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How to Cook without a Book

Ricks503's picture

Came across this review of this book by Pam Anderson.


 


Any Comments?


=========================


In my experience, there seems to be two basic types of home cook: Type A cooks, who follow recipes to the letter, and Type Zen cooks, who just feel their way along with whatever impulse floats their boat.

Type A cooks see the other type as undisciplined and lacking in technique, while Type Zen cooks think that Type A folk need to loosen up.

But now there's a book that seeks to bridge both worlds by promising to teach you how to cook without an instruction manual. The title, "How to Cook Without a Book," seems to be either a contradiction in terms or a Zen koan.

It is neither.

The book appears to be written for busy people who want to cook but just don't feel "creative" enough to whip something up from whatever is in the house, or who don't have enough time to give to everyday cooking.

Pam Anderson attempts to demystify the essentials of what goes into basic, homey recipes that require either little preparation or frequent use of the term "from the freezer to the oven." The French Laundry cookbook this ain't. I'm not saying it should be, but on the other hand, there does seem to be something missing.

While trying to bridge the work-a-day world with old-fashioned "dinner on the table at 6" cooking, Anderson relies too heavily on semiprepared foods (such as salsa and various sauce preparations), yet scrupulously avoids prepackaged foods that would yield basically the same result.

For example, she suggests using canned tomatoes plus various additions for a pasta sauce that tastes like nothing more than a doctored-up version of Prego. In another recipe, she substitutes spaghetti for rice noodles in her version of pad Thai. That's a bit too homey for me.

Anderson uses the classic technique of cooking schools, in which a "master recipe"is taught to learn the techniques involved and then the variations are added to give character and individuality to the final variation.

One recipe that produced mixed results was Quick Ravioli. The recipe wasn't quick and the dish -- although it tasted good … didn't particularly look or taste like ravioli. With the ravioli master recipe, Anderson substitutes wonton wrappers for pasta sheets, and the result is something between Peking ravioli and chow fun noodles.

While wonton wrappers are indeed a time-saver over making your own pasta dough, the amount of time it took to stuff ravioli by hand made this a fairly impractical dish for weeknights unless you make the stuffing ahead of time.

One cooking technique that I will definitely borrow is the way Anderson roasts a chicken. Reminiscent of pressed chicken, she cuts out the backbone of the bird and flattens it on a baking sheet (she calls it a shallow roasting pan) and then rubs the seasonings under the skin to flavor the meat.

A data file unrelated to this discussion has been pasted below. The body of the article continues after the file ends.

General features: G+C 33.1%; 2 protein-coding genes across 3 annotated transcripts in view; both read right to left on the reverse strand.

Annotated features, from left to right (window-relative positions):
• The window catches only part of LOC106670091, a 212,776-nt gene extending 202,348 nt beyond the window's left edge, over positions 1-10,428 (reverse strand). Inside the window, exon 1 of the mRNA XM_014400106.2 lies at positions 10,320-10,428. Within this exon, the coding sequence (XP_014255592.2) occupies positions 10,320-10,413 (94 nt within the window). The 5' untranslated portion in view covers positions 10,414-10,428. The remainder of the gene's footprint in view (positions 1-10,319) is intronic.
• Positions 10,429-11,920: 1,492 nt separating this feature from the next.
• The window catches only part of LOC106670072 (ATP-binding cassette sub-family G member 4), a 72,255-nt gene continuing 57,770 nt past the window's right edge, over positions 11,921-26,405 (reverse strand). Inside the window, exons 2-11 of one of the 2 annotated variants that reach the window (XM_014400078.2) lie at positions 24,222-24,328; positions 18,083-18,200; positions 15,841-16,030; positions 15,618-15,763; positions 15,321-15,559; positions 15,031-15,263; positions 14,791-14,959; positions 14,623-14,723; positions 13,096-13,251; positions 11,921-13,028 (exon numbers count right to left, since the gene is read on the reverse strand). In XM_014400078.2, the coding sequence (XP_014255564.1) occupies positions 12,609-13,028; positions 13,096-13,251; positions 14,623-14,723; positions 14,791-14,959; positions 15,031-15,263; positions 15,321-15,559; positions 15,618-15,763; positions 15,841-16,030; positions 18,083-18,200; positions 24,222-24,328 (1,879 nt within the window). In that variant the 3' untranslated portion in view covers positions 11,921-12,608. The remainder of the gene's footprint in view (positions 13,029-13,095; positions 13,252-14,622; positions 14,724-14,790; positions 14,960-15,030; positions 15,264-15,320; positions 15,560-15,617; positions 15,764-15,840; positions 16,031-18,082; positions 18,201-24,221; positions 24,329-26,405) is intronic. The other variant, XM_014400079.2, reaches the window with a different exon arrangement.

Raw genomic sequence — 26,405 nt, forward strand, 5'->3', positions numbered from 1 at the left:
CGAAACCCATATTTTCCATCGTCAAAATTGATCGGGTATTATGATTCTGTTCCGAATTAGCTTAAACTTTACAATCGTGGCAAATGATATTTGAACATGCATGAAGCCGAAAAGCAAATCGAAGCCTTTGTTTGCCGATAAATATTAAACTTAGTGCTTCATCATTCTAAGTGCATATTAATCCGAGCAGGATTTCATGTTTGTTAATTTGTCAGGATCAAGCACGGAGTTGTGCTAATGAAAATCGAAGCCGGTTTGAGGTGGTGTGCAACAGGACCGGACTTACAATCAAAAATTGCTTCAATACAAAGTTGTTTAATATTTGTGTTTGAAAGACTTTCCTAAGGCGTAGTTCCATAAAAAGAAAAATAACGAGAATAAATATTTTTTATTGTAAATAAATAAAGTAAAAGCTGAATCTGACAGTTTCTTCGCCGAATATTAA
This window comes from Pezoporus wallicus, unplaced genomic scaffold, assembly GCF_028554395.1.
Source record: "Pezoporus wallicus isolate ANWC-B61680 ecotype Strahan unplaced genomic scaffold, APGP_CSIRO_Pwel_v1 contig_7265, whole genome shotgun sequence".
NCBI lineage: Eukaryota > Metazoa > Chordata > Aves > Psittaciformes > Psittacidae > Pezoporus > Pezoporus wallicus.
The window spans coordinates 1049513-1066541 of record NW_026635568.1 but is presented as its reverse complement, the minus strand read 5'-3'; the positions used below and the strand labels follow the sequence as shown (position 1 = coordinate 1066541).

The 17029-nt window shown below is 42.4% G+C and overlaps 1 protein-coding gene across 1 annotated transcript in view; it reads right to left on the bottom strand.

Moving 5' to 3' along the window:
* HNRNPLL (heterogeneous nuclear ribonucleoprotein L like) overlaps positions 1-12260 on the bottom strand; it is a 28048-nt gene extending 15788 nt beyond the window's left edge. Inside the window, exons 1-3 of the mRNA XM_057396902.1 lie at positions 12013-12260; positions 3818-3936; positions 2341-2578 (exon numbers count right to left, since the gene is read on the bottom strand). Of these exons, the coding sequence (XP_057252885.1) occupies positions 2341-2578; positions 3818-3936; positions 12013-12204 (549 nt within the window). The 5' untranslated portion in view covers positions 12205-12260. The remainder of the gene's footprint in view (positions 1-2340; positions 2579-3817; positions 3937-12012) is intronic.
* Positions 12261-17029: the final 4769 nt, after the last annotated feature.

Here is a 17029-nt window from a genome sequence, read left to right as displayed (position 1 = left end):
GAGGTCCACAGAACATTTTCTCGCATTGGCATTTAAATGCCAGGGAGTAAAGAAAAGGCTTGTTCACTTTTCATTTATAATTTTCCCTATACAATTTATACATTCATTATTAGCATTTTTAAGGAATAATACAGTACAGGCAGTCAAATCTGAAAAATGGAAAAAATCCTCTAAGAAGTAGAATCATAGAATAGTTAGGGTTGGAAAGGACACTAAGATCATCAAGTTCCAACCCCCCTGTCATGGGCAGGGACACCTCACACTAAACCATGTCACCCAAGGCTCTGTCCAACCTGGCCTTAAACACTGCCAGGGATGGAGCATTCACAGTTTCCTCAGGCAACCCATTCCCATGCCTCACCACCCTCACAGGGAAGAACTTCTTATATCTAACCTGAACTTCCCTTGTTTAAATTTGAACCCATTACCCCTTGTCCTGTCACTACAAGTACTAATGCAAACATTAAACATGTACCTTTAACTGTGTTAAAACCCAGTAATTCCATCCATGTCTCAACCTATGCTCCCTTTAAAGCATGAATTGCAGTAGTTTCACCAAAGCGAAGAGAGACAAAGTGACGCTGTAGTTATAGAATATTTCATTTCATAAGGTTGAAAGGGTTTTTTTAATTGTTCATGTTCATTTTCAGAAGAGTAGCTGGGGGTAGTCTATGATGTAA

Roasting the chicken like this on high heat cuts cooking time nearly in half, and the result is beautifully moist and flavorful meat with all parts nicely done and crispy skin that is near perfection.

While some of Anderson's shortcuts, like this one, are quite useful, the feeling of the book is almost patronizingly simplistic. The little mnemonic-like rhyme at the beginning of each chapter, which is supposed to help you remember the basic thrust of the technique, is irritating and not very helpful.

The other glaring pitfall is the confusing organization of the recipes and inconsistent instructions. For instance, the recipe at the end of the variation of the roasted chicken calls for an addition of potatoes and tomatoes that have been "prepared" prior to adding them to the roasting dish. Unfortunately, the cook is neither told how to prepare them, nor sent to instructions elsewhere in the book.

Cooking times of recipe variations were also inconsistent, in some cases stating a specific time in the master recipe, then giving a range of cooking times in a subsequent variation.

Because of the shortfalls, this is one of the most annoying cookbooks I have encountered. Even though Anderson has some nifty shortcuts, the simplistic tenor will bore most cooks with even a modicum of experience, while the confusing and sometimes contradictory instructions will frustrate a novice.

Overall, any book by Marion Cunningham would do you better -- and without the rhyming.



1 - measure the board twice, 2 - cut it once, 3 - measure the space where it is supposed to go        4 - get a new board and go back to step 1

 

 

" There'll be no living with her now" - Captain Jack Sparrow

mrsminik's picture

(post #62652, reply #1 of 10)

"Because of the shortfalls, this is one of the most annoying cookbooks I have encountered. Even though Anderson has some nifty shortcuts, the simplistic tenor will bore most cooks with even a modicum of experience, while the confusing and sometimes contradictory instructions will frustrate a novice."


I can't believe this scathing review; I LOVE Pam Anderson's  books.....I use "how to cook w/o a book" often....


 


.....interested to hear how others feel. 


 

MadMom's picture

(post #62652, reply #2 of 10)

Obviously, this is a case of "different strokes" because I love this cookbook and give it and have recommended it often for novice cooks. 



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MEANCHEF's picture

(post #62652, reply #3 of 10)

First let me say that I have not read the book, but I support the concept completely.  All too often people are "recipe" driven and seem to miss the point of learning how to cook.